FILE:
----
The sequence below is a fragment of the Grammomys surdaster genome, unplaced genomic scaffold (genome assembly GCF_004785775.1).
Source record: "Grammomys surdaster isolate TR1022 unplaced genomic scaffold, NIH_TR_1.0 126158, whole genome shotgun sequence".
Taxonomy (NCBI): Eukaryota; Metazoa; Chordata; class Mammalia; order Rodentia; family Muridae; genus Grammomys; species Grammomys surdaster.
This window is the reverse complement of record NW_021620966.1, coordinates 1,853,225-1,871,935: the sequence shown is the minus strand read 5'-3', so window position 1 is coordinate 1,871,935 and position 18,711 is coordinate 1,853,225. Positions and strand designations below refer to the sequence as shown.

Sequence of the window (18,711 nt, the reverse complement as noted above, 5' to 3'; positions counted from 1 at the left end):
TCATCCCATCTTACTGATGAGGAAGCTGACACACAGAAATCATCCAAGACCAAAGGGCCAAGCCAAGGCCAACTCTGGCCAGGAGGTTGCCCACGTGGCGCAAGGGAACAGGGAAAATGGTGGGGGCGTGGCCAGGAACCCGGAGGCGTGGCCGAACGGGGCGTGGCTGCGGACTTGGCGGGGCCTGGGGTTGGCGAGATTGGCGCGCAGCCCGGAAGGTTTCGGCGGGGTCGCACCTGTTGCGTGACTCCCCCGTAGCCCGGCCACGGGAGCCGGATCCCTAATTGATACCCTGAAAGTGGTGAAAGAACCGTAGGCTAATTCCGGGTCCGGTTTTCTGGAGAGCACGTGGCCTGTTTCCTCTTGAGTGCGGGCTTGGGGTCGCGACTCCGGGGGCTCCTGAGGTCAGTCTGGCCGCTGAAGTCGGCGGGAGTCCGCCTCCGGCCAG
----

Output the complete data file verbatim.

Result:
The sequence below is a fragment of the Grammomys surdaster genome, unplaced genomic scaffold (genome assembly GCF_004785775.1).
Source record: "Grammomys surdaster isolate TR1022 unplaced genomic scaffold, NIH_TR_1.0 126158, whole genome shotgun sequence".
Taxonomy (NCBI): Eukaryota; Metazoa; Chordata; class Mammalia; order Rodentia; family Muridae; genus Grammomys; species Grammomys surdaster.
This window is the reverse complement of record NW_021620966.1, coordinates 1,853,225-1,871,935: the sequence shown is the minus strand read 5'-3', so window position 1 is coordinate 1,871,935 and position 18,711 is coordinate 1,853,225. Positions and strand designations below refer to the sequence as shown.

Sequence of the window (18,711 nt, the reverse complement as noted above, 5' to 3'; positions counted from 1 at the left end):
TCATCCCATCTTACTGATGAGGAAGCTGACACACAGAAATCATCCAAGACCAAAGGGCCAAGCCAAGGCCAACTCTGGCCAGGAGGTTGCCCACGTGGCGCAAGGGAACAGGGAAAATGGTGGGGGCGTGGCCAGGAACCCGGAGGCGTGGCCGAACGGGGCGTGGCTGCGGACTTGGCGGGGCCTGGGGTTGGCGAGATTGGCGCGCAGCCCGGAAGGTTTCGGCGGGGTCGCACCTGTTGCGTGACTCCCCCGTAGCCCGGCCACGGGAGCCGGATCCCTAATTGATACCCTGAAAGTGGTGAAAGAACCGTAGGCTAATTCCGGGTCCGGTTTTCTGGAGAGCACGTGGCCTGTTTCCTCTTGAGTGCGGGCTTGGGGTCGCGACTCCGGGGGCTCCTGAGGTCAGTCTGGCCGCTGAAGTCGGCGGGAGTCCGCCTCCGGCCAG